Option Representative: Kevin Gilmartin
Instruction in British and American literature ranges from freshman courses on major authors to a senior tutorial for English majors. The freshman humanities courses introduce students to significant genres, different periods, and basic techniques of literary interpretation. For example, a student might read a play by Shakespeare, selections from Donne or Marvell, and novels by Fielding and Woolf, while learning principles of close reading and contextual analysis. The companion course on major American authors might study, among other works, a novel by Hawthorne, poems by Dickinson, and a play by Williams. As in all freshman humanities courses, students also work throughout to develop basic writing skills and to learn how to build coherent and persuasive arguments.
The English group also offers a wide range of courses in British and American literature, from Chaucer to post-World War II American fiction and film. Although some courses are devoted to traditional periods — the English Renaissance, the British romantics, and 18th-century America — most courses focus on authors, genres, and themes. Prose fiction, the students' favorite genre, is studied most extensively: a three-term survey of the British novel from its origins to the present; Austen, the Brontës, and Woolf; Gothic fiction; 19th-century American women's novels; Twain and his contemporaries; James and Wharton; American novels, 1917-40; and modern European fiction. Thematic courses study 20th-century narratives of American assimilation and European colonial encounters from Columbus to the present. We also offer one-term courses on Chaucer, Milton, and Melville, a three-term survey of European drama from the Middle Ages to Beckett, and a two-term course on Shakespeare; recently students have been involved in the production of one of the plays under study.
Majors who wish to study subjects not offered in regular courses can work independently with a faculty member. The few students who major in English are usually double majors and very talented. Recent graduates have done exceptionally well with SURF projects, and some have had the rare opportunity to undertake research at the Huntington Library. English majors work out their programs of study with a faculty adviser and are only required to take one specific course (Shakespeare). As seniors they must write a substantial research paper under faculty supervision.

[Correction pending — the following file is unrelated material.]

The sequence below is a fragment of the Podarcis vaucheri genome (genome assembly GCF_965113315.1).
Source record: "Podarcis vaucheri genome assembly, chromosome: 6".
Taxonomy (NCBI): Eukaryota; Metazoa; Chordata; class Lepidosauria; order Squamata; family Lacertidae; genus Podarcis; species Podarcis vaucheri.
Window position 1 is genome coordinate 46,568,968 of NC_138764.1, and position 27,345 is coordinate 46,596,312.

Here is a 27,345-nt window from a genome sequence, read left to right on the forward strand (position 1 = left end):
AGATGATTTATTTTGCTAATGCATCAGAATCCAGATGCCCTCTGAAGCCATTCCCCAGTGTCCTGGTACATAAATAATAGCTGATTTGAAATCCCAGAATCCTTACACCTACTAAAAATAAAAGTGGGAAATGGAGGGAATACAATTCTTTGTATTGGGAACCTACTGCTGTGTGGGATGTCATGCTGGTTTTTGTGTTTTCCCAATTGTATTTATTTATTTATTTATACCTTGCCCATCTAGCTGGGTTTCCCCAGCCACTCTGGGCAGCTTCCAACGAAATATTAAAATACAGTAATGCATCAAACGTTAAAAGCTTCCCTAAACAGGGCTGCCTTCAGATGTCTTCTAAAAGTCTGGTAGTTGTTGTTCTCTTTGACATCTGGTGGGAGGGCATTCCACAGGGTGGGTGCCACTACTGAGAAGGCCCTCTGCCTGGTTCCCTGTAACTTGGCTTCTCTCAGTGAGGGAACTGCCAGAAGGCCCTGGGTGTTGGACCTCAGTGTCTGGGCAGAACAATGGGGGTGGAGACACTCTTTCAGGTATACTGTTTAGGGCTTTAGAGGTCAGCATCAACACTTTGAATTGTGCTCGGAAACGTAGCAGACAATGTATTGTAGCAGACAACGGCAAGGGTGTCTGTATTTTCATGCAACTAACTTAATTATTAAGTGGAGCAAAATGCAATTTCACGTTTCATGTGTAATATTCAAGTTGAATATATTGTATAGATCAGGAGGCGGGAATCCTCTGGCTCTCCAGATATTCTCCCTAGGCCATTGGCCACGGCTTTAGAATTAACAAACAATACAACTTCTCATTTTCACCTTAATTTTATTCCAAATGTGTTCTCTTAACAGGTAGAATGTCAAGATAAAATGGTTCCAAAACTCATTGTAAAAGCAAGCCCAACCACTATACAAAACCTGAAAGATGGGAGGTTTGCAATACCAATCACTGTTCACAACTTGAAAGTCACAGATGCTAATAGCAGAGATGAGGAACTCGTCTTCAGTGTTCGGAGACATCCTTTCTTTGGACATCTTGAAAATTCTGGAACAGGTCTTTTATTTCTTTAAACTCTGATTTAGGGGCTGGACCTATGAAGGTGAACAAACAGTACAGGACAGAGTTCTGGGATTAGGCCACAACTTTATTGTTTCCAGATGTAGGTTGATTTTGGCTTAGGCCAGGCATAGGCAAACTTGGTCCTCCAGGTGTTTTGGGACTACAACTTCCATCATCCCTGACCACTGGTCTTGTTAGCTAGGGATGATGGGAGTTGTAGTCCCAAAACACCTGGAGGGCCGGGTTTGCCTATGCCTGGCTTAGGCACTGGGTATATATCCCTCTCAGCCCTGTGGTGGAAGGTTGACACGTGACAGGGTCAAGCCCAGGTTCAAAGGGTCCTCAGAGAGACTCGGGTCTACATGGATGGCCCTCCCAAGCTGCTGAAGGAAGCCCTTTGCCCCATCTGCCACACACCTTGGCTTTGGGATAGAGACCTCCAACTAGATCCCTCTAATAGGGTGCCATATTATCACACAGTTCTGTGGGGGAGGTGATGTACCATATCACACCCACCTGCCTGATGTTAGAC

English Option and Minor
Undergraduates wishing to specialize in English may take either a major or a minor in this area.
Students majoring in English can take a broad range of courses in English and American literature. During the senior year, English majors will enroll in En 99 ab with a faculty member chosen by mutual agreement. En 99 a is devoted to research and En 99 b to writing a substantial research paper. All courses to be counted toward the option in English must be taken for grades except for Hum/En 5 or Hum/En 6 when taken in the first two quarters of the freshman year. All students are assigned an adviser who will help them select the courses best suited to their needs, including courses in fields such as history that may be relevant for work in the English option. Students will be expected to consult their adviser before registering for each quarterï¿½s work. It is recommended that English majors take at least one English or related course per term. Those who are preparing for graduate work in English should take more than the minimum requirements listed below, and should be prepared to take courses in several periods of English and American literature.
The English minor is designed for students who want to pursue concentrated study in English and / or American literature, without the extensive course work and the senior thesis required by the English option.
English minors must take 72 units of English courses. These units may include one freshman humanities course; they may also include one directed reading course (En 98). Students wishing to do a minor in English must declare a minor with the English option representative. Students completing the English minor requirements will have the phrase ï¿½minor in Englishï¿½ added to their transcripts.